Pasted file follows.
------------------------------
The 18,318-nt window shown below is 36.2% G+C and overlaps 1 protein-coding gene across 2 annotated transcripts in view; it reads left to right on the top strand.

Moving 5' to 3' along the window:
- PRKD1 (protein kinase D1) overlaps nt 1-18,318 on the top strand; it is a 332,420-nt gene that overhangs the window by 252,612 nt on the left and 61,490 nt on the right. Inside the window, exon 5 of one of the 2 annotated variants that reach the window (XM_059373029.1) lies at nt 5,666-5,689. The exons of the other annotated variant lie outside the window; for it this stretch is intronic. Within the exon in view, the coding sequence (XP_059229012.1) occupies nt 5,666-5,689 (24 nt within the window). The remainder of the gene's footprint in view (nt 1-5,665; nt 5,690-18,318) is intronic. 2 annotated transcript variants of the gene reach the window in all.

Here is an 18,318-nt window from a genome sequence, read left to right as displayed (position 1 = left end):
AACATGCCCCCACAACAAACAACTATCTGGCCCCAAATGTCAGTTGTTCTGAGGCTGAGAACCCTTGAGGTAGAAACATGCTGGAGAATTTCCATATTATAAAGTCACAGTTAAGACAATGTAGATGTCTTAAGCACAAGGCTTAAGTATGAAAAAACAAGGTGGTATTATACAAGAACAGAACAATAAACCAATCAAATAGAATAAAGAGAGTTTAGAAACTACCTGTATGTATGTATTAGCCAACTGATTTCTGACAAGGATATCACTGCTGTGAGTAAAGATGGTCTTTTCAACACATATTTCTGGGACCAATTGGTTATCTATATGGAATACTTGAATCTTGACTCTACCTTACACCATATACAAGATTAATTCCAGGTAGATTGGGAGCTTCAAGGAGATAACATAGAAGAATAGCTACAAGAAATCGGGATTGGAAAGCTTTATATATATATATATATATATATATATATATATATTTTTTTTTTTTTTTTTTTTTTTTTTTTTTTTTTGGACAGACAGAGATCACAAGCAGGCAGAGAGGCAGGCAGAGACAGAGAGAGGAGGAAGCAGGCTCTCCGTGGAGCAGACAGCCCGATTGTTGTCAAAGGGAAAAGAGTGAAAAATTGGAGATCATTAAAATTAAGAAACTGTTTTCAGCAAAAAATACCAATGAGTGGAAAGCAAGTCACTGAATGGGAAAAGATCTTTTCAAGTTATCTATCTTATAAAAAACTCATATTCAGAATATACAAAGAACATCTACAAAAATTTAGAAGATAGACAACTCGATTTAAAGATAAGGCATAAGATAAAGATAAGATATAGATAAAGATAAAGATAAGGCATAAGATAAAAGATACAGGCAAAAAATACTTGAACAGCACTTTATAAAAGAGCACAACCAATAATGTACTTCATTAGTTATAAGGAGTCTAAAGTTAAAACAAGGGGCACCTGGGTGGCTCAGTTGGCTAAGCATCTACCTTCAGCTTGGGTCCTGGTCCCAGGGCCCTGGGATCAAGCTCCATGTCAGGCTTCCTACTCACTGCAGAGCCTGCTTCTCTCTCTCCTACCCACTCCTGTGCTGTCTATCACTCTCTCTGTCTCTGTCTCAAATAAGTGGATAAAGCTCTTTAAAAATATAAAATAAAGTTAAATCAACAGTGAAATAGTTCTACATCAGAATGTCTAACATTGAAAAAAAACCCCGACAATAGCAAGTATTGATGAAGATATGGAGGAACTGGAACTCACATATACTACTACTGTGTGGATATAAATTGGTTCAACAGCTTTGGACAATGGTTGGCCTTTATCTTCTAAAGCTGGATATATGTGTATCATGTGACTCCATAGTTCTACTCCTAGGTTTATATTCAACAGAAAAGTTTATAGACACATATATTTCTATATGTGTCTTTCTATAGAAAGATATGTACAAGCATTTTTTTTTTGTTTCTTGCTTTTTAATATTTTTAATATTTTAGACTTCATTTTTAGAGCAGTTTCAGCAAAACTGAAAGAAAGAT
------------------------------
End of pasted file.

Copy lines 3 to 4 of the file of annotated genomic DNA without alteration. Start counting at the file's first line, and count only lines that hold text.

- PRKD1 (protein kinase D1) overlaps nt 1-18,318 on the top strand; it is a 332,420-nt gene that overhangs the window by 252,612 nt on the left and 61,490 nt on the right. Inside the window, exon 5 of one of the 2 annotated variants that reach the window (XM_059373029.1) lies at nt 5,666-5,689. The exons of the other annotated variant lie outside the window; for it this stretch is intronic. Within the exon in view, the coding sequence (XP_059229012.1) occupies nt 5,666-5,689 (24 nt within the window). The remainder of the gene's footprint in view (nt 1-5,665; nt 5,690-18,318) is intronic. 2 annotated transcript variants of the gene reach the window in all.

Here is an 18,318-nt window from a genome sequence, read left to right as displayed (position 1 = left end):